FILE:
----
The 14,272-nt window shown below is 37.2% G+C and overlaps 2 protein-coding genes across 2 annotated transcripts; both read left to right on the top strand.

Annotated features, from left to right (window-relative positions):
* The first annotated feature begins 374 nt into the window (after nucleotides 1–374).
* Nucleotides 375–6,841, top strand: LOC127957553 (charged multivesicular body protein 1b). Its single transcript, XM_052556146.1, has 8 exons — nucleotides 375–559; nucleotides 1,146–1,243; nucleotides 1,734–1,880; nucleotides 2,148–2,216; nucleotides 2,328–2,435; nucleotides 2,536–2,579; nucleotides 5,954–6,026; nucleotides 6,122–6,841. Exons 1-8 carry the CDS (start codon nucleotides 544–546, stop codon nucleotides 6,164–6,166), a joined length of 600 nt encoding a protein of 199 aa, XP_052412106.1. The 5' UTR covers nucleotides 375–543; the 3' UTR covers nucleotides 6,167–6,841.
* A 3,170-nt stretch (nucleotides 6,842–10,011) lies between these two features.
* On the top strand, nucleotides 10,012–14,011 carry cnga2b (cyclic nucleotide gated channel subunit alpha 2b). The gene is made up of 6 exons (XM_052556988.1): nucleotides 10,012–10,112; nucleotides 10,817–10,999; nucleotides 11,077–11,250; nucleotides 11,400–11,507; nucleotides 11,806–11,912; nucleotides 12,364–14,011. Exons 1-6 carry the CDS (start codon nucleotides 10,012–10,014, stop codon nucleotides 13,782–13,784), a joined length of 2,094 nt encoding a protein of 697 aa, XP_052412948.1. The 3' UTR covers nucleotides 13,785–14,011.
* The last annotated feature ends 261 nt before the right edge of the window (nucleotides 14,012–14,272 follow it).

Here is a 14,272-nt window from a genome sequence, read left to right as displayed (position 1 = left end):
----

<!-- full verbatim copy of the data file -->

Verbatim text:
The 14,272-nt window shown below is 37.2% G+C and overlaps 2 protein-coding genes across 2 annotated transcripts; both read left to right on the top strand.

Annotated features, from left to right (window-relative positions):
* The first annotated feature begins 374 nt into the window (after nucleotides 1–374).
* Nucleotides 375–6,841, top strand: LOC127957553 (charged multivesicular body protein 1b). Its single transcript, XM_052556146.1, has 8 exons — nucleotides 375–559; nucleotides 1,146–1,243; nucleotides 1,734–1,880; nucleotides 2,148–2,216; nucleotides 2,328–2,435; nucleotides 2,536–2,579; nucleotides 5,954–6,026; nucleotides 6,122–6,841. Exons 1-8 carry the CDS (start codon nucleotides 544–546, stop codon nucleotides 6,164–6,166), a joined length of 600 nt encoding a protein of 199 aa, XP_052412106.1. The 5' UTR covers nucleotides 375–543; the 3' UTR covers nucleotides 6,167–6,841.
* A 3,170-nt stretch (nucleotides 6,842–10,011) lies between these two features.
* On the top strand, nucleotides 10,012–14,011 carry cnga2b (cyclic nucleotide gated channel subunit alpha 2b). The gene is made up of 6 exons (XM_052556988.1): nucleotides 10,012–10,112; nucleotides 10,817–10,999; nucleotides 11,077–11,250; nucleotides 11,400–11,507; nucleotides 11,806–11,912; nucleotides 12,364–14,011. Exons 1-6 carry the CDS (start codon nucleotides 10,012–10,014, stop codon nucleotides 13,782–13,784), a joined length of 2,094 nt encoding a protein of 697 aa, XP_052412948.1. The 3' UTR covers nucleotides 13,785–14,011.
* The last annotated feature ends 261 nt before the right edge of the window (nucleotides 14,012–14,272 follow it).

Here is a 14,272-nt window from a genome sequence, read left to right as displayed (position 1 = left end):